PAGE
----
It's a rough road to manhood for young guys, who more than ever are finding themselves confounded and conflicted about what "masculinity" means.
Behavioral researchers say being a heterosexual male used to mean being macho, but guys today get mixed messages on all fronts as they navigate sex, drinking, friendships and the future.
"The social messages … about how to be a good person or a good guy vary quite widely," says Glenn Good, professor of counseling psychology at the University of Missouri-Columbia.
Joseph Hammer, 23, who is working on a master's in counseling at Missouri, hears a lot of competing messages. "Your parents tell you things. Your friends tell you things. Your teachers tell you things. You see things on TV."
How to deal with women?
"Guys know they're supposed to treat women as equals," says Andrew Smiler, an assistant professor of psychology at the State University of New York-Oswego. "But we haven't changed masculinity and we haven't taught boys and men how to deal with these women.
"We still tell boys and men they should be in charge and wear the pants," he adds. "Those are two messages — you want someone who is your equal, and you should still be in charge."
In his 2007 book Boys Adrift, family physician Leonard Sax of Malvern, Pa., suggests that many young men are becoming slackers, in part because of too many hours of video games and a dearth of role models that undermine male motivation.
In the past, images of manhood glorified drinking and womanizing, researchers say, but today, they note, there seems to be equal pressure to be sensitive.
"A large proportion of young males view drinking and having sexual conquests as the appropriate way to begin to prove they are an adult male," Good says. "Their male peers are saying 'Be tough' and girls are saying 'Tell me about your feelings."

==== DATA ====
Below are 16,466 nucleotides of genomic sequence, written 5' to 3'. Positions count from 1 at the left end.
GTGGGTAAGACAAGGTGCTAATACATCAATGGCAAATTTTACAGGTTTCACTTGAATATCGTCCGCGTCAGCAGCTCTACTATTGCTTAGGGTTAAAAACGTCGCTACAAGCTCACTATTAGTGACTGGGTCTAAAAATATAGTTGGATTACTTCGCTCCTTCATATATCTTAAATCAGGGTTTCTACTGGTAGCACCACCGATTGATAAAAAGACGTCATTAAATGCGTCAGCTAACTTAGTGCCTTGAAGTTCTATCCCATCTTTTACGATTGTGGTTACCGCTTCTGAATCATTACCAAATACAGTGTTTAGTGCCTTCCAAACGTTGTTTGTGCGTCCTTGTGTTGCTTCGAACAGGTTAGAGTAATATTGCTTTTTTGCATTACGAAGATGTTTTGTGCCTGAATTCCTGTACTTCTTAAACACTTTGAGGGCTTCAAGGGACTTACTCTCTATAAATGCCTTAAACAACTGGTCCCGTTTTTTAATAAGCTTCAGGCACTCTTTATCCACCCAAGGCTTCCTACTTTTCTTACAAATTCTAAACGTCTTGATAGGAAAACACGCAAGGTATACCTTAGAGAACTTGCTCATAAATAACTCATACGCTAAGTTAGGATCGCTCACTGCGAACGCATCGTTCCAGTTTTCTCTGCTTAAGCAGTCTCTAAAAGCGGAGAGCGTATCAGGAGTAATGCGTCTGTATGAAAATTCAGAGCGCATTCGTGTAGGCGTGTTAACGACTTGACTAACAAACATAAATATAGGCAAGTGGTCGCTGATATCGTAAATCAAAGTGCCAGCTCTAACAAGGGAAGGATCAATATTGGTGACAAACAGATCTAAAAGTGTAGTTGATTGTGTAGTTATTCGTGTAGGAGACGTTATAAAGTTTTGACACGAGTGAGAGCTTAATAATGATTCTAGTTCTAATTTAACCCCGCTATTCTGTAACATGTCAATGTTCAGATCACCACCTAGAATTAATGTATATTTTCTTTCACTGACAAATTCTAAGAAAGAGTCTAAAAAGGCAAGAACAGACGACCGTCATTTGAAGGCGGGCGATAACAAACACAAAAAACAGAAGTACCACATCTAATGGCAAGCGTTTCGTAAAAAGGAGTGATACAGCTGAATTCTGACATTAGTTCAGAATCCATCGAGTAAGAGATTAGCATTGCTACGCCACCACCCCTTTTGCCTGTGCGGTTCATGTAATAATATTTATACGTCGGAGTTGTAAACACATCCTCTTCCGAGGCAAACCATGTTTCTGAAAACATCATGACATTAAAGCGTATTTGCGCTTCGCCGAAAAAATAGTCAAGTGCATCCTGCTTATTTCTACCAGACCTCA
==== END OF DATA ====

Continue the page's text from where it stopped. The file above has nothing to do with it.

Guys pal around and do "guy" things, like play video games, talk sports, watch porn, binge-drink and hook up, which sociologist and gender studies expert Michael Kimmel of Stony Brook University-New York discusses in his new book Guyland. It's based on surveys of 13,000 students at 17 colleges about sexual "hooking up." And he interviewed 400 young men, most in their 20s.
"The middle-class white idea of proving masculinity becomes the dominant form on campuses today. It's more intense and pervasive than ever before," he says.
Kimmel, 57, says there has always been "guy culture," but what's acceptable has changed.
"My generation's 'dating etiquette' is now called sexual assault," he says. "What we used to think was typical office behavior is now sexual harassment."
Kimmel says these hard-partying behaviors are "almost universal" from ages 16 to 26 and are most prevalent on campuses, especially at large public universities. But they are also evident among both minorities on campus and working-class males.
In their early 20s, "around relationships and around careers, women seem more focused and task-oriented and have a better-defined life plan than the men do," Kimmel says. He worries that "that leads men to look more irresponsible or slackerly."
That's not true, he adds: "They just haven't figured out what they have to do to get on track."
Getting back on track
Kenny Gillis, a 2005 mechanical engineering graduate from the University of Colorado-Boulder, is finishing a stint in Williamstown, Mass., with a company that leads bicycle tours for teens.